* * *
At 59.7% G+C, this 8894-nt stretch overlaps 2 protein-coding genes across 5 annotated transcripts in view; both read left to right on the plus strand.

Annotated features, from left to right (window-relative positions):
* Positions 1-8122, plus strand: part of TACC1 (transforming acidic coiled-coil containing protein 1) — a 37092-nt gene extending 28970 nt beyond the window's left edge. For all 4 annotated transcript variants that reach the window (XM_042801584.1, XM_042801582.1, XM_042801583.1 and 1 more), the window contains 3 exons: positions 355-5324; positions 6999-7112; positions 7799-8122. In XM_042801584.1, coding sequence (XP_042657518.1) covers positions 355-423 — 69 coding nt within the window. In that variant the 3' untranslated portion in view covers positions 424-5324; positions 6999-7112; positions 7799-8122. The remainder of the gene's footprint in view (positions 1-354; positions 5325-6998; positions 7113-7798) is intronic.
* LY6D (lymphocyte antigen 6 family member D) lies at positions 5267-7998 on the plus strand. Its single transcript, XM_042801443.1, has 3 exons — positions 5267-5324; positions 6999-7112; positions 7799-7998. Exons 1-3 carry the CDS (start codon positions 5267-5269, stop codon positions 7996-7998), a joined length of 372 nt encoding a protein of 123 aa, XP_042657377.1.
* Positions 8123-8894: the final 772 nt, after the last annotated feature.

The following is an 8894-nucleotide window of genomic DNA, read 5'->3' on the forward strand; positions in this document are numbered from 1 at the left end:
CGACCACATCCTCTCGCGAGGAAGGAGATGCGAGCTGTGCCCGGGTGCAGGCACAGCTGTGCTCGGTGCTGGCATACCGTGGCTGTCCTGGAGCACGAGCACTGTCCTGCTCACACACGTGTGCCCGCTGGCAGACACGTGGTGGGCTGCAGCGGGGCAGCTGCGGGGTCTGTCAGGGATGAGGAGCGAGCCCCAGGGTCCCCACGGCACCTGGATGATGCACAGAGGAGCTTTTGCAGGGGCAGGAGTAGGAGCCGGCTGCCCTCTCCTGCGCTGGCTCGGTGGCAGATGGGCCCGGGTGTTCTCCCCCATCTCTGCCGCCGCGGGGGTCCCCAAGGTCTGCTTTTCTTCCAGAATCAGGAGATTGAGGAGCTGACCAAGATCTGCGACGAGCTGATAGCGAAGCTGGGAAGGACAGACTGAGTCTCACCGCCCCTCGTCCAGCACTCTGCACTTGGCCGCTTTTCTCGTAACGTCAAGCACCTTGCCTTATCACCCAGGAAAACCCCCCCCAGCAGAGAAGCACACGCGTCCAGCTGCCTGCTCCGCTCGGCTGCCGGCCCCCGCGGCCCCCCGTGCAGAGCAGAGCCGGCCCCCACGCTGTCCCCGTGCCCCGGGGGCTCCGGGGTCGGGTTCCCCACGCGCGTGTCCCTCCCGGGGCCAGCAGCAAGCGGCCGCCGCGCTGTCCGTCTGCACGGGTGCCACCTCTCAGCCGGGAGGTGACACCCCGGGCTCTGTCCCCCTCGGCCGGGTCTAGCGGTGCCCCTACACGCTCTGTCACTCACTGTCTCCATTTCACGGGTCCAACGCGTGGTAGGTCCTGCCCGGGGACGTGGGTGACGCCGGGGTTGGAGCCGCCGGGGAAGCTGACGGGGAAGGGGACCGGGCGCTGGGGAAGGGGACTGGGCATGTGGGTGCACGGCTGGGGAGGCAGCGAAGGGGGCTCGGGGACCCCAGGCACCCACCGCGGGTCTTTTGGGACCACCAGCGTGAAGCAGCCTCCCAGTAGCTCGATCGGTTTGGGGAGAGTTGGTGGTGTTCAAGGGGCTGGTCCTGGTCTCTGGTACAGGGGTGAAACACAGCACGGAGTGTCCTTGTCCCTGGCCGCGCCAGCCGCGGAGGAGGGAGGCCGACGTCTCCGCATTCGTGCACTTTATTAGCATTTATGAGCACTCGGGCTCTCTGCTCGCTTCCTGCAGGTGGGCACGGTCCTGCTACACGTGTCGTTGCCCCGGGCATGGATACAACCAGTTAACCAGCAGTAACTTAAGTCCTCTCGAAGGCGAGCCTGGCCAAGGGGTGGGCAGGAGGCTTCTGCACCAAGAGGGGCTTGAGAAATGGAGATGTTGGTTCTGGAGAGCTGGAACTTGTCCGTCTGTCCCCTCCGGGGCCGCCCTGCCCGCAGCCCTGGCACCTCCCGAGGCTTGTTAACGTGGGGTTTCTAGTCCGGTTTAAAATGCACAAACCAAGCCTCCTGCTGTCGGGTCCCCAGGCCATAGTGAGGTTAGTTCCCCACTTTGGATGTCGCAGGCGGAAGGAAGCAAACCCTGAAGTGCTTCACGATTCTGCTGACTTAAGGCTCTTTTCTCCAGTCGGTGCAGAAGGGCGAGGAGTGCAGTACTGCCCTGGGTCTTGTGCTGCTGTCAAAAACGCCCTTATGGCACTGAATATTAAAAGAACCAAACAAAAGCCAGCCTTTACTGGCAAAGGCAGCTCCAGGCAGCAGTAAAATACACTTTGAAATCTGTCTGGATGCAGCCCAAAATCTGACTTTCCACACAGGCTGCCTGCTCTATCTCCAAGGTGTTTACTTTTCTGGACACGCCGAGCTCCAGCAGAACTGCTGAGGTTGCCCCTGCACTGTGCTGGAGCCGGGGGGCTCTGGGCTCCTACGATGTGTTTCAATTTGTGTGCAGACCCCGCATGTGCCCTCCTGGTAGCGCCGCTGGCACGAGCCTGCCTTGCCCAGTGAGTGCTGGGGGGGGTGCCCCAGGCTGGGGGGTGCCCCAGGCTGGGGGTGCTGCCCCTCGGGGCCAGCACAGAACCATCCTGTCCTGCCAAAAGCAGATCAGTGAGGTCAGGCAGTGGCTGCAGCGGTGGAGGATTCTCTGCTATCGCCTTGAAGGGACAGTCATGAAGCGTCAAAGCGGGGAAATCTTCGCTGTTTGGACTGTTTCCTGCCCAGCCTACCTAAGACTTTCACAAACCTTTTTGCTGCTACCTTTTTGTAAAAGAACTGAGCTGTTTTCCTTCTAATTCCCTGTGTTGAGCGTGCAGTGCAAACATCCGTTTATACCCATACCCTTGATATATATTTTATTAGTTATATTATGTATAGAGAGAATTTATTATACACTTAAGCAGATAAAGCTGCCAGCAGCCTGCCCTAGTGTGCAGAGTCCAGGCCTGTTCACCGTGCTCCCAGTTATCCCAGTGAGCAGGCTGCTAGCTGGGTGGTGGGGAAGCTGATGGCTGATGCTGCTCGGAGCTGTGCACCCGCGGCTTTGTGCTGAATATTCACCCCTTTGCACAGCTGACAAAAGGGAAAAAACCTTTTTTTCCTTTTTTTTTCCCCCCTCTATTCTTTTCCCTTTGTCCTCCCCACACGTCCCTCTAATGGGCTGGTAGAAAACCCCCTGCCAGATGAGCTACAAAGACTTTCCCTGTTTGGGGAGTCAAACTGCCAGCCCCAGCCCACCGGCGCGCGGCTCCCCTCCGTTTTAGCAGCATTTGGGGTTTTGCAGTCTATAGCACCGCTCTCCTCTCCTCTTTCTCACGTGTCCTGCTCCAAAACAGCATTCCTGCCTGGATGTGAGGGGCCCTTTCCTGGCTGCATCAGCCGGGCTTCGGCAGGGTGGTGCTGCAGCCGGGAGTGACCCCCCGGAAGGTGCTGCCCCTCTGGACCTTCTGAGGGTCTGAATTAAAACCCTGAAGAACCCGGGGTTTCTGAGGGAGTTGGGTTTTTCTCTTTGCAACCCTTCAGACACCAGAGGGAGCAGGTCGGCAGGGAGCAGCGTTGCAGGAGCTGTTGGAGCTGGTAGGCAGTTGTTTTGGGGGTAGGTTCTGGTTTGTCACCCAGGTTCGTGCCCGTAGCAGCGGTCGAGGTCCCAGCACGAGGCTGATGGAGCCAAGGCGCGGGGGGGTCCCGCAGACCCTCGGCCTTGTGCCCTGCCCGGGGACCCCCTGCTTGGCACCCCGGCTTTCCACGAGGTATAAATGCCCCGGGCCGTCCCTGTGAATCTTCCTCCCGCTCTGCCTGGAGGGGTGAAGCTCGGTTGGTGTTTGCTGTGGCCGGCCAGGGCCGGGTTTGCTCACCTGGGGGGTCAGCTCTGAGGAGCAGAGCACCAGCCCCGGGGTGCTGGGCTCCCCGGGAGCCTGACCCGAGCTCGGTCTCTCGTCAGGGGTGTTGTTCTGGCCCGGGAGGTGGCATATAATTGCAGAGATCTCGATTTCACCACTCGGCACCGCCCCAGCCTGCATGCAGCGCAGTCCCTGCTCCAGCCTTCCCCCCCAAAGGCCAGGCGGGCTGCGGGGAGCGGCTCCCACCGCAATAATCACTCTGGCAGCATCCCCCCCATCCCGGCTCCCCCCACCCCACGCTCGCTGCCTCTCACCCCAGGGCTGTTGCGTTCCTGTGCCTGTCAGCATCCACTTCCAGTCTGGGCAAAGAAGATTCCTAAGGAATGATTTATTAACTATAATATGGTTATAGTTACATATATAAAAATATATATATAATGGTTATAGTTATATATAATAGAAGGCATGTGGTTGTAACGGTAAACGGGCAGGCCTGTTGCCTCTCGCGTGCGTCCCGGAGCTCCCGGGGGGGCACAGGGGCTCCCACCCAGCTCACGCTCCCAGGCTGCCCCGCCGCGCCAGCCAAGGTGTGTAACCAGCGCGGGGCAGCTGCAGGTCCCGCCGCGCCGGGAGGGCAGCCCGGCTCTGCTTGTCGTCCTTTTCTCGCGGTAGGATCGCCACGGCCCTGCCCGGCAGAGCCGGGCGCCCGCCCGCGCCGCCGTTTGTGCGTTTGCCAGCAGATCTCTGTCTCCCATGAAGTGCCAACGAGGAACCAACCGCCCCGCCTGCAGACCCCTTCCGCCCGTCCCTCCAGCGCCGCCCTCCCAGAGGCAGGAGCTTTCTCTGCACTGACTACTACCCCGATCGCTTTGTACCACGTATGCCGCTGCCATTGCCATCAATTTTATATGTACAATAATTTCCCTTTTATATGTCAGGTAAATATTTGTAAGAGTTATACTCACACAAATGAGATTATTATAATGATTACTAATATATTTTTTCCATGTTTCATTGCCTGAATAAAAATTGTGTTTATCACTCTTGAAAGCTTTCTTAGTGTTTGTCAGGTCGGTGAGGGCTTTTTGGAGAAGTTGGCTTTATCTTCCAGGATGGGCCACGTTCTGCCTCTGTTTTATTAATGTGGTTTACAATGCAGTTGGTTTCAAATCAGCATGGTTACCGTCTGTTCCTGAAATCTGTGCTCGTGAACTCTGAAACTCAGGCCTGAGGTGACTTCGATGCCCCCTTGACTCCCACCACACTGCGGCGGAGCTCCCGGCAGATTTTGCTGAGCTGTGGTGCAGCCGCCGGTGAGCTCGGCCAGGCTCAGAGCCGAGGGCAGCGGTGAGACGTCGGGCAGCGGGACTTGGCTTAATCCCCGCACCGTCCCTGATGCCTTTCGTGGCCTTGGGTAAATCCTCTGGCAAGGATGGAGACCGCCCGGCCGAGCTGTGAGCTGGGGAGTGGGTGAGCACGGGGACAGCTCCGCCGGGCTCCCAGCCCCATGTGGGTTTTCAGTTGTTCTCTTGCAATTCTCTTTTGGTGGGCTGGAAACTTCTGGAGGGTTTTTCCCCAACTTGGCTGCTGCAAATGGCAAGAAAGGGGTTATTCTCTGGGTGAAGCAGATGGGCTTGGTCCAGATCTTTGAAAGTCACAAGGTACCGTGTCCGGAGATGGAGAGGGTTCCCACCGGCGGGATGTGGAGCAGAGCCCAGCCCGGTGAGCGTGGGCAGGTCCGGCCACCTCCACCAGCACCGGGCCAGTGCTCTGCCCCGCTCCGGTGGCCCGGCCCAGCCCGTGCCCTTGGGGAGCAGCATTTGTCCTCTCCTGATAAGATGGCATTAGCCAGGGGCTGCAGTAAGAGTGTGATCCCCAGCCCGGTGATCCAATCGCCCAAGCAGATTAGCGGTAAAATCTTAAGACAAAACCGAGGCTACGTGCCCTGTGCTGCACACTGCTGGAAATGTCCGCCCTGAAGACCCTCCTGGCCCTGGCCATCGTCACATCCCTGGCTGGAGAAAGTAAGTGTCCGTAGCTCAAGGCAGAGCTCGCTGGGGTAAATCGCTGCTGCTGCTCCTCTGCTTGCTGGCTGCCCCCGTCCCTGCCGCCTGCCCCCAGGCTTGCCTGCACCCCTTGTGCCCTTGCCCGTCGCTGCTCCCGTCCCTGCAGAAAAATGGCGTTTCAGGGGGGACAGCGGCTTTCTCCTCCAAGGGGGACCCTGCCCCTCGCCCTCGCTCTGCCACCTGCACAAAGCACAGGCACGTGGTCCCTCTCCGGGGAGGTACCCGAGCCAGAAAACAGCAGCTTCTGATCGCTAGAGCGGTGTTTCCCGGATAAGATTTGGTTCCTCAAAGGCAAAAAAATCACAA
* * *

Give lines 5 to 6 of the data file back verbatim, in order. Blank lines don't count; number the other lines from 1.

* Positions 8123-8894: the final 772 nt, after the last annotated feature.

The following is an 8894-nucleotide window of genomic DNA, read 5'->3' on the forward strand; positions in this document are numbered from 1 at the left end: